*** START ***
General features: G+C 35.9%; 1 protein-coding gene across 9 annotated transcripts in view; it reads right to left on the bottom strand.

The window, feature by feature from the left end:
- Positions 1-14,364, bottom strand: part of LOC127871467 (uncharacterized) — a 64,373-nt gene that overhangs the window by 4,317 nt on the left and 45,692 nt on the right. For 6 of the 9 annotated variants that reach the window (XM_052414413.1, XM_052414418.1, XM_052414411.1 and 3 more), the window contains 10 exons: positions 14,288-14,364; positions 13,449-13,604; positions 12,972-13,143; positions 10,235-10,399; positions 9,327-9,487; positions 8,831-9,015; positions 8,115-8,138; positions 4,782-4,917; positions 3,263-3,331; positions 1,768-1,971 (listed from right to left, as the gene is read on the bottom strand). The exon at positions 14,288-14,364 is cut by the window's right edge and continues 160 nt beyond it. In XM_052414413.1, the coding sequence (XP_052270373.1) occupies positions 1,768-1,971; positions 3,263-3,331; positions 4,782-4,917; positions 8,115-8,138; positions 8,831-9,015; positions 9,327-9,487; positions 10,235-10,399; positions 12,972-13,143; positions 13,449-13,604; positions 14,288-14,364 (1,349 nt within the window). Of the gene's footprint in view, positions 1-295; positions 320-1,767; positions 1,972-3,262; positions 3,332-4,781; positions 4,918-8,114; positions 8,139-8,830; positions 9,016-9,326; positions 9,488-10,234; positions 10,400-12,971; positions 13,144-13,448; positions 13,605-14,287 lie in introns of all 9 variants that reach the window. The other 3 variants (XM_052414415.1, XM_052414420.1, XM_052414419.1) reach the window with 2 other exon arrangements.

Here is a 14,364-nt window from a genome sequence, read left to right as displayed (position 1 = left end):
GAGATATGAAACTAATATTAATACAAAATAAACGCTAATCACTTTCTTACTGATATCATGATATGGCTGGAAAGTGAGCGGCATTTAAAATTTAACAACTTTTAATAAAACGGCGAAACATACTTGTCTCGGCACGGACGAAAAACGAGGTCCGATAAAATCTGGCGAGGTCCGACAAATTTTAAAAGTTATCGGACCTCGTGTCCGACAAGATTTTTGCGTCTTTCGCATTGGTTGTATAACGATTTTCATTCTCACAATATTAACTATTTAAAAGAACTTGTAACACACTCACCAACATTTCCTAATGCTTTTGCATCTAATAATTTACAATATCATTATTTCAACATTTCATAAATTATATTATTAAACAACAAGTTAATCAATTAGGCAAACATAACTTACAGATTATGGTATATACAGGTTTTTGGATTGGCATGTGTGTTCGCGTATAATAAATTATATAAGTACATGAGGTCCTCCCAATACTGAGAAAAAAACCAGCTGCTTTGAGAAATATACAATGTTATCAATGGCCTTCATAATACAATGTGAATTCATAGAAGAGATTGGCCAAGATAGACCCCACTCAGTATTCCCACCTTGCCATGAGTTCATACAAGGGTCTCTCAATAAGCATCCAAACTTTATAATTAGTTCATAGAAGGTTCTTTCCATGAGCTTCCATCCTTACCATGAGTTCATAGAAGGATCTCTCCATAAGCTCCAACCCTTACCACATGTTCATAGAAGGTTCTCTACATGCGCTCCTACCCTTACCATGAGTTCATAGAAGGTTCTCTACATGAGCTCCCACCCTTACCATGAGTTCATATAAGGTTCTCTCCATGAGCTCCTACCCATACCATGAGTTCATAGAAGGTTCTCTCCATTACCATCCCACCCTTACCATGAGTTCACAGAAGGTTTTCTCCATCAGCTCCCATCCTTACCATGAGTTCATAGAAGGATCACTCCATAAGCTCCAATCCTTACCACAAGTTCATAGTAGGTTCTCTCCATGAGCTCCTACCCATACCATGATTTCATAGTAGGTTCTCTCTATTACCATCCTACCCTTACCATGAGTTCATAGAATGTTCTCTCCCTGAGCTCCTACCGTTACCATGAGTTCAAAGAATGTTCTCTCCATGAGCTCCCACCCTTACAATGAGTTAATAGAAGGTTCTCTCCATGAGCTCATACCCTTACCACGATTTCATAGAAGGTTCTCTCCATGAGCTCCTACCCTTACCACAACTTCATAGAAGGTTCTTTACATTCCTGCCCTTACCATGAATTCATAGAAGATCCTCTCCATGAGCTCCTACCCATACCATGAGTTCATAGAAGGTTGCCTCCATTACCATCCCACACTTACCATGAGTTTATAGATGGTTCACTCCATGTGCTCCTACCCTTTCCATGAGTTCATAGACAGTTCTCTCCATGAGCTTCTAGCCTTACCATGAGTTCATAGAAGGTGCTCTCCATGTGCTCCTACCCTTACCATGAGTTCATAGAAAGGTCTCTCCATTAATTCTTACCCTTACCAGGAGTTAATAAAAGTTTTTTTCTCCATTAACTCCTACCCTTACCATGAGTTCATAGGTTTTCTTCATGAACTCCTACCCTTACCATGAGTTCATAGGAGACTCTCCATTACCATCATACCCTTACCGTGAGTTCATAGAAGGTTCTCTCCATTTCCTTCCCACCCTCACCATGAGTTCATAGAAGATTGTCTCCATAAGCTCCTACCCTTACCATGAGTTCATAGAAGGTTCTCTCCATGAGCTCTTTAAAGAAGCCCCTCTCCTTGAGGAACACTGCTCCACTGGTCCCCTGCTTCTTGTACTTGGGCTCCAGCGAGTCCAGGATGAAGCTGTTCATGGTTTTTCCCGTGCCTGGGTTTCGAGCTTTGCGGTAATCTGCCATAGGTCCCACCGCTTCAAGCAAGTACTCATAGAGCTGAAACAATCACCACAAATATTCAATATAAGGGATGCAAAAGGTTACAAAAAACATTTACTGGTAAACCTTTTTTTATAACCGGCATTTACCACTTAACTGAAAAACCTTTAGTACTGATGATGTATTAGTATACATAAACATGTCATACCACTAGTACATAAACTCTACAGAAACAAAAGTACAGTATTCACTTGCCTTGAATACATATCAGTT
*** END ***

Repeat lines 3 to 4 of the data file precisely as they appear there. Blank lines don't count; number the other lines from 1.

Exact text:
- Positions 1-14,364, bottom strand: part of LOC127871467 (uncharacterized) — a 64,373-nt gene that overhangs the window by 4,317 nt on the left and 45,692 nt on the right. For 6 of the 9 annotated variants that reach the window (XM_052414413.1, XM_052414418.1, XM_052414411.1 and 3 more), the window contains 10 exons: positions 14,288-14,364; positions 13,449-13,604; positions 12,972-13,143; positions 10,235-10,399; positions 9,327-9,487; positions 8,831-9,015; positions 8,115-8,138; positions 4,782-4,917; positions 3,263-3,331; positions 1,768-1,971 (listed from right to left, as the gene is read on the bottom strand). The exon at positions 14,288-14,364 is cut by the window's right edge and continues 160 nt beyond it. In XM_052414413.1, the coding sequence (XP_052270373.1) occupies positions 1,768-1,971; positions 3,263-3,331; positions 4,782-4,917; positions 8,115-8,138; positions 8,831-9,015; positions 9,327-9,487; positions 10,235-10,399; positions 12,972-13,143; positions 13,449-13,604; positions 14,288-14,364 (1,349 nt within the window). Of the gene's footprint in view, positions 1-295; positions 320-1,767; positions 1,972-3,262; positions 3,332-4,781; positions 4,918-8,114; positions 8,139-8,830; positions 9,016-9,326; positions 9,488-10,234; positions 10,400-12,971; positions 13,144-13,448; positions 13,605-14,287 lie in introns of all 9 variants that reach the window. The other 3 variants (XM_052414415.1, XM_052414420.1, XM_052414419.1) reach the window with 2 other exon arrangements.

Here is a 14,364-nt window from a genome sequence, read left to right as displayed (position 1 = left end):